This paper would analyze the character Rick Tyler as he portrays several attributes that make him a unique American. Prior to determining what is uniquely American about the character Rick Tyler, the paper would sketch the character. This would help in understanding why the character is uniquely American. Tyler is a romantic individual. However, he is not disillusioned individual. In the opening part of the novel, he confesses his love for Dorina. He uses a practical approach in confessing his love. Tyler is not a patient individual. He shows a hint of jealous. However, he is not jealous about the presence of Parson is Dorinda’s house as one may expect.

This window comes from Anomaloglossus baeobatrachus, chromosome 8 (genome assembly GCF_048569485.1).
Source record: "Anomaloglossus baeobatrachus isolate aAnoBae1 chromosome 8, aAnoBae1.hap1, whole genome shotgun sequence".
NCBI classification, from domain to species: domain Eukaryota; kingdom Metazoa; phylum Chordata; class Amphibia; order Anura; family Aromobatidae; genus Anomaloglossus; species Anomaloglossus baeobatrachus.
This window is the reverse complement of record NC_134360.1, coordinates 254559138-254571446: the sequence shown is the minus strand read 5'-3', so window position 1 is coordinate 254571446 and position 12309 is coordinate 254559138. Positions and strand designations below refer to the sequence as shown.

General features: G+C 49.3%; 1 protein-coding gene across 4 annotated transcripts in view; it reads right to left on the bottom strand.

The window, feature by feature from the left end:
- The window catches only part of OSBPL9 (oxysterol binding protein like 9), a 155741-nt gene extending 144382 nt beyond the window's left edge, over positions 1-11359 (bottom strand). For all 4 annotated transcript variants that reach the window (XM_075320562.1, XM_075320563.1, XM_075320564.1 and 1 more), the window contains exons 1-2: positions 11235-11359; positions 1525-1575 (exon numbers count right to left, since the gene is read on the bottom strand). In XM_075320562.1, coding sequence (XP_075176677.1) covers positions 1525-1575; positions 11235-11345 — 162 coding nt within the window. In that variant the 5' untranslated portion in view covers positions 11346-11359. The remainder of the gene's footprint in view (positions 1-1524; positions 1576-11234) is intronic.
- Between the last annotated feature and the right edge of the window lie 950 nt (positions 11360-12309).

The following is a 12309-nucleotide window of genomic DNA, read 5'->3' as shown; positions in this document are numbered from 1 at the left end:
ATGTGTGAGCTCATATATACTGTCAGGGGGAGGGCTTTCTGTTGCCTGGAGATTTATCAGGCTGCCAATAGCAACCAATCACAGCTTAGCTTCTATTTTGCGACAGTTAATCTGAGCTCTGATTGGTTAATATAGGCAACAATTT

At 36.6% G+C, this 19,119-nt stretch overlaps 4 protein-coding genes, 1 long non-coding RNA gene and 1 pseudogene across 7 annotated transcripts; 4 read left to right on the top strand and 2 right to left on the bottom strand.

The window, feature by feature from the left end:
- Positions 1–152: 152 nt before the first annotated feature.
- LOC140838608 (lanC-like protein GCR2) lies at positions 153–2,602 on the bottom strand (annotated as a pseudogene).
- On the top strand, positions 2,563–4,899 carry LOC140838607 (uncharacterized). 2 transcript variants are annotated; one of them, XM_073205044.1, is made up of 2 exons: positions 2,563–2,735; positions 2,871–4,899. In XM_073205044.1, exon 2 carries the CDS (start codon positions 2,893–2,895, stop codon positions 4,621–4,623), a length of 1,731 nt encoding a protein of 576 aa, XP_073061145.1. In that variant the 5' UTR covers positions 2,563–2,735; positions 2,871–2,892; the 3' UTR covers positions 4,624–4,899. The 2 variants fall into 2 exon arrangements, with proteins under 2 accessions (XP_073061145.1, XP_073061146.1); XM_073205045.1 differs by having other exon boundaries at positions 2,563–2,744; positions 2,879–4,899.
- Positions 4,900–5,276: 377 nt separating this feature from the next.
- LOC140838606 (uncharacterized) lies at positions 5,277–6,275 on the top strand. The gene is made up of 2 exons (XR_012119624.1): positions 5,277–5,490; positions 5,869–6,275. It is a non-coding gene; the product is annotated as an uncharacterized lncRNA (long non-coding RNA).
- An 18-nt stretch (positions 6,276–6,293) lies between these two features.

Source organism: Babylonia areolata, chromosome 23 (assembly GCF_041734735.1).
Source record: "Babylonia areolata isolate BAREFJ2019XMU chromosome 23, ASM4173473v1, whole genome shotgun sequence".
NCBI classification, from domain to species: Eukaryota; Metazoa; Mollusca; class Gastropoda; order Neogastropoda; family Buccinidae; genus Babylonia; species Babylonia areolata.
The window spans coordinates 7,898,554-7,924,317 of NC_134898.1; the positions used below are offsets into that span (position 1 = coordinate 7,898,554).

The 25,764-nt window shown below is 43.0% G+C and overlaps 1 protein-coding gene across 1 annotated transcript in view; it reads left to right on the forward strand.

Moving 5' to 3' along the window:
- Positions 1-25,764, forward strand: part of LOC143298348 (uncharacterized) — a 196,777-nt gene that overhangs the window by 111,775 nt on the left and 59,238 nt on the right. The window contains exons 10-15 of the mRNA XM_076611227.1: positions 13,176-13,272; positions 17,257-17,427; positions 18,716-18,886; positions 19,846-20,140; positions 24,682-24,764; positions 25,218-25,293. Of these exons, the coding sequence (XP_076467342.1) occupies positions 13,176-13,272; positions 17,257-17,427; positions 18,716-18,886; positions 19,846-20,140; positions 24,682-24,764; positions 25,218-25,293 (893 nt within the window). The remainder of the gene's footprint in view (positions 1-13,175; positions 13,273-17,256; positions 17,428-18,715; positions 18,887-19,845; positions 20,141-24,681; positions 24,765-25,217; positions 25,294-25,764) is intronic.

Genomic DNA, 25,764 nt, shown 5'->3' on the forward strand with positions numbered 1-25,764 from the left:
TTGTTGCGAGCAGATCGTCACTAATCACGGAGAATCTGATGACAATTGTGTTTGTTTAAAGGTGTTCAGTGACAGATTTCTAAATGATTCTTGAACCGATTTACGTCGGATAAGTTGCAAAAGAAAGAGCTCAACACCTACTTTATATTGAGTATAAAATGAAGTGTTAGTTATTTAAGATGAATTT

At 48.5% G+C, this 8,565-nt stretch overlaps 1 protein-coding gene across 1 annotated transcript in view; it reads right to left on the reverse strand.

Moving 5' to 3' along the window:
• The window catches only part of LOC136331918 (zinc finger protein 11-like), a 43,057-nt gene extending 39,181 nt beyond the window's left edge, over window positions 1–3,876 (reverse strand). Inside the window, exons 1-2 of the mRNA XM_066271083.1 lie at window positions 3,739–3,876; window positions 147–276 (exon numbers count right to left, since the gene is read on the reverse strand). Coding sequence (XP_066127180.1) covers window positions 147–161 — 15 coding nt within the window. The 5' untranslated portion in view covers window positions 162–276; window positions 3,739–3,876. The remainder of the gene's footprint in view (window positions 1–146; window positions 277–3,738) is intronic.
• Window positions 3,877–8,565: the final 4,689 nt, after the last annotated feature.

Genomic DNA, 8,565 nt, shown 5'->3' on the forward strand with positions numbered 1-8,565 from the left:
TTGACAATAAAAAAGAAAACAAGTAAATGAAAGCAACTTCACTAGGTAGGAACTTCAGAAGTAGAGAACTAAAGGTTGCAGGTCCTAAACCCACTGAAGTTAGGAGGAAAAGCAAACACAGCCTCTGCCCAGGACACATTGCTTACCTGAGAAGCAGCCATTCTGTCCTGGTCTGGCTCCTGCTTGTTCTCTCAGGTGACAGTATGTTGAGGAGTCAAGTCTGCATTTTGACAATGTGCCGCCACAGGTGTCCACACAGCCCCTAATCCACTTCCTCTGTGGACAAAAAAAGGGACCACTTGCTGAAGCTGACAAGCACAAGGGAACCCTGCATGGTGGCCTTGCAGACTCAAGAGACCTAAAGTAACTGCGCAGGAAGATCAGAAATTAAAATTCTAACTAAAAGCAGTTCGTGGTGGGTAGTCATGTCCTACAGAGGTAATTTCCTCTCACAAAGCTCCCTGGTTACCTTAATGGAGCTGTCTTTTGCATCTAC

Rick’s decision to flee instead of remaining to fight out his accusations sets in motion a series of events in the ‘settlement’, which leads to conflicts between the Sherriff and his juniors with the mountaineers. The conflict is fueled by the fact that the Sherriff is an outsider. Therefore, he does not have a clear understanding of the issues facing the mountaineers. The Sherriff accuses Dorinda of failing to provide the Rick’s location. Dorinda expected to marry Rick. She antagonizes the Sheriff and manages to outwit the Sherriff in a verbal confrontation. She refuses to help the Sherriff in searching Rick. The Sherriff’s confrontation with Dorinda enrages her brothers. They threaten to kill him. However, Dorinda prefers to spare the Sherriff’s life to prevent her family from being involved in a violent conflict. This shows that Rick played a critical part in the conflict with the Sherriff. Her actions set forth the conflicts in the novel. This makes him a unique American as he is able to influence others. He has very strong convictions.